In its most recent cybersecurity newsletter, the U.S. Department of Health and Human Services’ Office for Civil Rights (“OCR”) provided guidance regarding identifying vulnerabilities and mitigating the associated risks of software used to process electronic protected health information (“ePHI”). The guidance, along with additional resources identified by OCR, are outlined below: Continue Reading OCR Issues Guidance on Disclosures to Family, Friends and Others
On June 6, 2018, the U.S. Court of Appeals for the Eleventh Circuit vacated a 2016 Federal Trade Commission (“FTC”) order compelling LabMD to implement a “comprehensive information security program that is reasonably designed to protect the security, confidentiality, and integrity of personal information collected from or about consumers.” The Eleventh Circuit agreed with LabMD that the FTC order was unenforceable because it did not direct the company to stop any “unfair act or practice” within the meaning of Section 5(a) of the Federal Trade Commission Act (the “FTC Act”). Continue Reading Eleventh Circuit Vacates FTC Data Security Order
The Department of Health and Human Services (“HHS”) recently published two advance notices of proposed rulemaking that address the accounting of disclosures and the potential distribution of civil monetary penalties to affected individuals.
On February 13, 2018, the U.S. Department of Health and Human Services’ Office for Civil Rights (“OCR”) announced that it entered into a resolution agreement with the receiver appointed to liquidate the assets of Filefax, Inc. (“Filefax”) in order to settle potential violations of HIPAA. Filefax offered medical record storage, maintenance and delivery services for covered entities, and had gone out of business during the course of OCR’s investigation. Continue Reading Unsecured PHI Leads to OCR Settlement with Closed Business
On February 1, 2018, the Department of Health and Human Services’ Office for Civil Rights (“OCR”) announced a settlement with dialysis clinic operator, Fresenius Medical Care (“Fresenius”). Fresenius will pay OCR $3.5 million to settle claims brought under Health Insurance Portability and Accountability Act rules, alleging that lax security practices led to five breaches of electronic protected health information. Continue Reading HHS Announces $3.5 Million Settlement with Fresenius Medical Care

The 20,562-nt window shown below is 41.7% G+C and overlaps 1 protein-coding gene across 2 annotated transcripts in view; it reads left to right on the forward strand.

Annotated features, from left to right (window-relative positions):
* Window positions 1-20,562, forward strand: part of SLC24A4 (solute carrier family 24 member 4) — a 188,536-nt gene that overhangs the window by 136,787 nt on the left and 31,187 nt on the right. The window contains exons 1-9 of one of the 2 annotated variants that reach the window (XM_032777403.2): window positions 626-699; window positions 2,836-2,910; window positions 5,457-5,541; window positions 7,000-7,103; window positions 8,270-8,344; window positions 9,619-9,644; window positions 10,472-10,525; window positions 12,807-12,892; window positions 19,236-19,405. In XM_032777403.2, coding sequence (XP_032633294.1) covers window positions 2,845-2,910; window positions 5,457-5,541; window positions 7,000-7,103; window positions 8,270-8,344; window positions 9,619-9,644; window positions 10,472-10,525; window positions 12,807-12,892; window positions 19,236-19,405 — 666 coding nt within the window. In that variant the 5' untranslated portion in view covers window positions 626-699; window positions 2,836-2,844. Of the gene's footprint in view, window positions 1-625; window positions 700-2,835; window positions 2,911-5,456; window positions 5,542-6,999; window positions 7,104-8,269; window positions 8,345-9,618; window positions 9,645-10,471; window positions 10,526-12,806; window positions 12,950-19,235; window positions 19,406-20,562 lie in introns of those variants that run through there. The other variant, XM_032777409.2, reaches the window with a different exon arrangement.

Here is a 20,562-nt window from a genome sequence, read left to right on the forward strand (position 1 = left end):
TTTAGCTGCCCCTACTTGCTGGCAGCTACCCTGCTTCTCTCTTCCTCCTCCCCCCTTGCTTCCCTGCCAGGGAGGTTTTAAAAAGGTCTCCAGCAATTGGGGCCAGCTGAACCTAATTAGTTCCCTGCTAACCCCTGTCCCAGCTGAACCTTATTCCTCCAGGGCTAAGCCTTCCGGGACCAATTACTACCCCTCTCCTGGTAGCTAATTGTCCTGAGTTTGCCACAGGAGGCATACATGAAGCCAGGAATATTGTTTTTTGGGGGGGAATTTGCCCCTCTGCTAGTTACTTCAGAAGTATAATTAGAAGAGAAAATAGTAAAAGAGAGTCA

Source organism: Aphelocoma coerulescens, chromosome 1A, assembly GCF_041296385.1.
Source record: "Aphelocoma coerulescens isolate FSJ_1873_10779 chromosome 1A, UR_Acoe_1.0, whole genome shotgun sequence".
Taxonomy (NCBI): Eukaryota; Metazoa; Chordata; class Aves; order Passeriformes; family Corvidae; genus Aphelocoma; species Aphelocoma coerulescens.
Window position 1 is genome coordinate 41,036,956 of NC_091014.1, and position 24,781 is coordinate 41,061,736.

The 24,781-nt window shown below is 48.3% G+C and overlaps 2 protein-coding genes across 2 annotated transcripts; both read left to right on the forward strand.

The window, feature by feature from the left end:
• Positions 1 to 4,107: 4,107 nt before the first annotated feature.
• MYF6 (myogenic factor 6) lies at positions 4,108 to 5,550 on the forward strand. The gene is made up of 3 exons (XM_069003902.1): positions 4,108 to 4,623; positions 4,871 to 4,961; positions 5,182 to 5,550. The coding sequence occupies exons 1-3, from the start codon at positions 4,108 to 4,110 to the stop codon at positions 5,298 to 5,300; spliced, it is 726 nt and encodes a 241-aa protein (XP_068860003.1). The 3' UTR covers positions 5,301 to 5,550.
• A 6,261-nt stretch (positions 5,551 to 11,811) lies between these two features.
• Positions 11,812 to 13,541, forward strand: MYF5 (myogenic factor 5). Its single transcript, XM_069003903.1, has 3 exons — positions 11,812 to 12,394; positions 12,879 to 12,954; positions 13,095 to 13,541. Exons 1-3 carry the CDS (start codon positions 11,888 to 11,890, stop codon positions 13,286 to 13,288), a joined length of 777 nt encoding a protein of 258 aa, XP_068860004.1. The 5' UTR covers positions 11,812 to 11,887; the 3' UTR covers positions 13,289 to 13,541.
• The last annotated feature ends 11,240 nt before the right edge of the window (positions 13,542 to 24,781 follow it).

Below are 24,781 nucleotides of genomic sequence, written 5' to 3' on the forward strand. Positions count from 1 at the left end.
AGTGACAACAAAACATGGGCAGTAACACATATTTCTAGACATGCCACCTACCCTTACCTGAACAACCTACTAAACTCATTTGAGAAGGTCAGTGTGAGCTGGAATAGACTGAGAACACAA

On January 23, 2018, the New York Attorney General announced that Aetna Inc. (“Aetna”) agreed to pay $1.15 million and enhance its privacy practices following an investigation alleging it risked revealing the HIV status of 2,460 New York residents by mailing them information in transparent window envelopes. In July 2017, Aetna sent HIV patients information on how to fill their prescriptions using envelopes with large clear plastic windows, through which patient names, addresses, claims numbers and medication instructions were visible. Through this, the HIV status of some patients was visible to third parties. The letters were sent to notify members of a class action lawsuit that, pursuant to that suit’s resolution, they could purchase HIV medications at physical pharmacy locations, rather than via mail order delivery. Continue Reading Aetna Agrees to $1.15 Million Settlement with New York Attorney General
As reported in BNA Privacy Law Watch, on December 6, 2017, health care provider 21st Century Oncology agreed to pay $2.3 million to settle charges by the Department of Health and Human Services’ (“HHS”) Office for Civil Rights (“OCR”) that its security practices led to a data breach involving patient information. The settlement was made public in the company’s December 6, 2017, bankruptcy filing. The HHS charges stemmed from a 2015 data breach involving the compromise of Social Security numbers, medical diagnoses and health insurance information of at least 2.2 million patients. OCR found that 21st Century Oncology failed to perform risk assessments on its systems or implement effective security protocols to protect patient information. As part of the settlement, 21st Century Oncology did not admit liability but did agree, in addition to the $2.3 million payment, to undertake a revision of its information security policies and procedures and to implement certain information security measures, including risk assessments.
On October 3, 2017, the U.S. Department of Health and Human Services’ Office for Civil Rights (“OCR”) issued an announcement clarifying when protected health information (“PHI”) can be shared with family, friends and others. This announcement, prompted by the recent mass shooting in Las Vegas, outlines the purposes for which PHI can be disclosed to these parties pursuant to HIPAA and the conditions that apply, which are summarized below: Continue Reading OCR Issues Guidance on Disclosures to Family, Friends and Others
On September 7, 2017, the U.S. Department of Health and Human Services’ Office for Civil Rights (“OCR”) issued an announcement containing disaster preparedness and recovery guidance in advance of Hurricane Irma. The announcement follows a bulletin issued in late August during Hurricane Harvey that addressed how protected health information (“PHI”) can be shared during emergencies. Together, these communications underscore key privacy and security issues for entities covered by HIPAA to help them protect individuals’ health information before, during and after emergency situations. Continue Reading OCR Releases Guidance on HIPAA Compliance During Emergencies
On September 5, 2017, the FTC announced that Lenovo, Inc. (“Lenovo”) agreed to settle charges that its preloaded software on some laptop computers compromised online security protections in order to deliver advertisements to consumers. The settlement agreement (the “Settlement”) is between Lenovo, the FTC and 32 State Attorneys General. Continue Reading FTC Announces Settlement with Lenovo Regarding Preinstalled Laptop Software